Editing War in the East 2 scenarios can be quite a daunting task. There’s a lot to unpack, and with the lack of an official guide, it will depend on trial and error even for those familiar with the original WitE and War in the West. In this guide, we will go through the basics of the Main Tab. This is where the scenario parameters themselves are set. The rest of the tabs, which are found at the top of the editor screen vary from scenario-specific units to generic data used in all scenarios. We will touch those subjects (such as how to add units in Wite2) in other guides.
The editor itself is opened via the main game menu, after which you need to choose Load Scenario (stay away from editing generic data for now). Once you open up a scenario, you will be taken to the map. Go ahead and close that with the X found at the top row.
You will now find yourself on the main screen of the editor. Keep in mind that the editor itself has many of the features and functionality still disabled. This is promised to be fixed in the upcoming updates.
Setting up the basics in your WitE 2 scenario
Let’s unpack the important bits here. Always, and I do mean absolutely always, the first step you need to do is change the scenario name. There can never be two scenarios with the same name, and forgetting to change this will overwrite the original. When you press “Save Scenario” this is the name the scenario takes, and under which it can be found in the scenario list.
AI ID refers to the AI that the computer opponent will be using once you start playing the game. There’s not a heap of information available on this. The actual selection gives you a range of numbers to select from. What you end up choosing depends on what sort of changes you make. It’s usually best to go with the Yearly GC AIs. Entering zero here will choose Default AI, but again there is not much light shed on what that actually means. Most likely these will set aggression levels for the AI to follow.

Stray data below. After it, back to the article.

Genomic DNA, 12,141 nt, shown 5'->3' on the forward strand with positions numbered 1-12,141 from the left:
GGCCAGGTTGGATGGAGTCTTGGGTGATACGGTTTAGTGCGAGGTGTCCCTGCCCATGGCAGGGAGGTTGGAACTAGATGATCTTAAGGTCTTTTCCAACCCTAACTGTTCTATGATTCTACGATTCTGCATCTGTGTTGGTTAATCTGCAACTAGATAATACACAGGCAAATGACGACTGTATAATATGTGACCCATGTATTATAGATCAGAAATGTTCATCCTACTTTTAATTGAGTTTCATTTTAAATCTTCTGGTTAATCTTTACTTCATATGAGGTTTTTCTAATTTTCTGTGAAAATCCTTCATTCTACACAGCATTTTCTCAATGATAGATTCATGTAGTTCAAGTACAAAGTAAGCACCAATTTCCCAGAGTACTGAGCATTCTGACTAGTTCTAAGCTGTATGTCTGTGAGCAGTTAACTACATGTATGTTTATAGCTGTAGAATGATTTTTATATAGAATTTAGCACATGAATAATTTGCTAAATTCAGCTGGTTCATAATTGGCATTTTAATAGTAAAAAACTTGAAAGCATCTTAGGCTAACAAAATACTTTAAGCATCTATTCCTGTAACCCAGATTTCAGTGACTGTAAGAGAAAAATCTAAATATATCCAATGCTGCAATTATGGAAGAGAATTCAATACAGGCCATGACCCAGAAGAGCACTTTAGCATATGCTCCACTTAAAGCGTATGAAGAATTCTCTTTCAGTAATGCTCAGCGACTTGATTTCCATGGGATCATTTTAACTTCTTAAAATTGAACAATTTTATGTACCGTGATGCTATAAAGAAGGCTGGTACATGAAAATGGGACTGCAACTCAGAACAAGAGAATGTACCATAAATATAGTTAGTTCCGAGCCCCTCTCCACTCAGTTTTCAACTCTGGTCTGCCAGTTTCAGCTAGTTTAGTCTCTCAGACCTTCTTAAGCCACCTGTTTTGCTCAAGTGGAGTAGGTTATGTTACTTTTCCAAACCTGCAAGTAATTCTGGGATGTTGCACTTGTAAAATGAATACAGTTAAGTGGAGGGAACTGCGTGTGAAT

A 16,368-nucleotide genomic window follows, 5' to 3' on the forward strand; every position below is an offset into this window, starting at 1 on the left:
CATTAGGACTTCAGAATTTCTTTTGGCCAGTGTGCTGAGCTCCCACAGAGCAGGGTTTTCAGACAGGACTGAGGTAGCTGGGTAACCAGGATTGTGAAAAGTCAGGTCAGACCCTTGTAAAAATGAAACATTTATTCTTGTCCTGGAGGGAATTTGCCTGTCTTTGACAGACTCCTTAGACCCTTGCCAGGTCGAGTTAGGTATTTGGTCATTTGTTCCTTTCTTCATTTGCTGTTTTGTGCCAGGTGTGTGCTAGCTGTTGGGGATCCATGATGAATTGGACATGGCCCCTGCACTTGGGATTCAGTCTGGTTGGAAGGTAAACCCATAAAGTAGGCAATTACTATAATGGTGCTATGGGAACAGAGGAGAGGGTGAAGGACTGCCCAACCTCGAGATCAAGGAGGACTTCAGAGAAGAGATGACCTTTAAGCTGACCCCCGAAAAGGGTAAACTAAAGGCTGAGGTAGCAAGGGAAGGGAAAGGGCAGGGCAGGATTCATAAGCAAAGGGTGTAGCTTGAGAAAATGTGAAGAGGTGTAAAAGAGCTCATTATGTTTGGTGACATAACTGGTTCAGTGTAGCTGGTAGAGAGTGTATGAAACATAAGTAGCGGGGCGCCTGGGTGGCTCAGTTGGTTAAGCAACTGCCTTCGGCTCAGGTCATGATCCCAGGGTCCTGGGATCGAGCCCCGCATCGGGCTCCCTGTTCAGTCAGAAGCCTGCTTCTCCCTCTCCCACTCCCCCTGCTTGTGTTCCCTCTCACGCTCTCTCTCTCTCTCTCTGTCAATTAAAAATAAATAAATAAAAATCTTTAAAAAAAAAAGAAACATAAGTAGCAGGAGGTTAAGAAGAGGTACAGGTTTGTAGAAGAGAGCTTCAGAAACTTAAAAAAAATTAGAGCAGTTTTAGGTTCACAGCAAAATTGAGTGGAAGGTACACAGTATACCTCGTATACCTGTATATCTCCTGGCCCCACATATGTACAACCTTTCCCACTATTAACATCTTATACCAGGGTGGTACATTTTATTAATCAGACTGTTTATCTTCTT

Selecting the Starting Date will prompt you for a date, first by asking for a year (1941 to 1945), then month (the sixth month, in other words June is the earliest for 1941) and then date (22nd the earliest possible choice for 1941).
End at Start of Turn will be, as the name very strongly implies, the turn the game ends. This is counted as turns from the start date. With the 22nd of June 1941 set as the start date, the maximum value will be 237, which would be the 27th of December 1945. The display shows that you can enter a value between 2 and 250, but any value above 237 will simply default back to the max.
Map NW Limit and Map SE Limit allow you to restrict the game map. The current values that you here encompass the entire map. Changing these will allow you to draw a box for a select area. Do notice that that the “box” must be always drawn in this format of NW limit to SE limit. As a word of advice, as of the latest official patch, v. 1.01.09, this is currently bugged, and the first value of NW Limit will always default to 110 if set as anything below 110.
Admin Points and Admin per Turn are quite self-explanatory. The first is the starting value of admin points each side starts with, and the latter is how many admin points are added each turn. Score Mod allows you to add an extra score modifier for either side. Specifics are not quite certain as of yet, and as such should be left to default values.
Victory Condition can be set as Campaign, Air Battle or Short Scenario. Best left untouched for now as well.
No Unit Rebuild means that in this scenario units will not be rebuilt.
Axis Attack and Soviet Attack are again factors that have to do with the AI, with no explanation available as of yet. Better left untouched.
Axis Men Disabled and Soviet Men Disabled sets the initial pool of disabled men. As you might know, a certain portion of all disabled men will return to duty each turn. Officially used for scenarios starting after 1941.
Wite2 Event Editor and Surrender Flags
Clicking on Game Event Editor will bring you to another screen, which will require another guide. Better not touch it right now, lest you break your scenario completely.